publication date: Nov. 8, 2019
Conversation with The Cancer Letter
Purdue’s Thompson: Lomustine establishes proof of principle for resolving cancer drug shortages
David H. Thompson
Professor, Department of Chemistry, Purdue University
Member, Purdue Center for Cancer Research
David H. Thompson, a professor at the Department of Chemistry at Purdue University and a member of the Purdue Center for Cancer Research, is working on a better and faster way to produce drugs and eliminate shortages.
Using an approach called continuous manufacturing, his lab can now produce a sufficient quantity of the cancer drug lomustine to meet all of the U.S. needs.
For now, this can be accomplished with machinery that takes up about as much space as a small refrigerator.
Though several drugs in the U.S. are produced partially using continuous manufacturing, none are synthesized from start to finish with this method. Thompson, whose work is funded by DARPA, wants to receive FDA approval for making a generic version of lomustine.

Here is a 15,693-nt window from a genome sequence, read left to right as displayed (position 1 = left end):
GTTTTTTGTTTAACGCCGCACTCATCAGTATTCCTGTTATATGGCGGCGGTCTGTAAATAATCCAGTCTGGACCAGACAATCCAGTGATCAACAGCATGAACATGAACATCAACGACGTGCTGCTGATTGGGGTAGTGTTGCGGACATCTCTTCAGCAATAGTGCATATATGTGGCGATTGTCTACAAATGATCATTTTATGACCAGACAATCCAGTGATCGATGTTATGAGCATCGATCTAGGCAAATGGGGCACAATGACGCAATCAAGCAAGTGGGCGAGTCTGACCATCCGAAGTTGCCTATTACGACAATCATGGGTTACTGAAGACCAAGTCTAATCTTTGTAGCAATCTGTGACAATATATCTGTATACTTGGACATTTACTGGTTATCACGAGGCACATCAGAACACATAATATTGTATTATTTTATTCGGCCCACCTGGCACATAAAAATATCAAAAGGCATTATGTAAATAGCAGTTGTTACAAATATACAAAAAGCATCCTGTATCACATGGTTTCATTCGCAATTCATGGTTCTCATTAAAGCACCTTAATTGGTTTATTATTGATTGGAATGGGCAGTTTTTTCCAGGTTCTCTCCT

He believes that current capabilities of this technology make it possible to produce four of the six cancer drugs on the FDA shortage list.
They are: dexamethasone, dexrazoxane, leucovorin, and methotrexate. Two other drugs—vinblastin and vincristine—are beyond current total synthesis capabilities.
Thompson spoke with Paul Goldberg, editor and publisher of The Cancer Letter.
I’m puzzled by this entire issue of drug shortages. Every two years, … Continue reading Purdue’s Thompson: Lomustine establishes proof of principle for resolving cancer drug shortages
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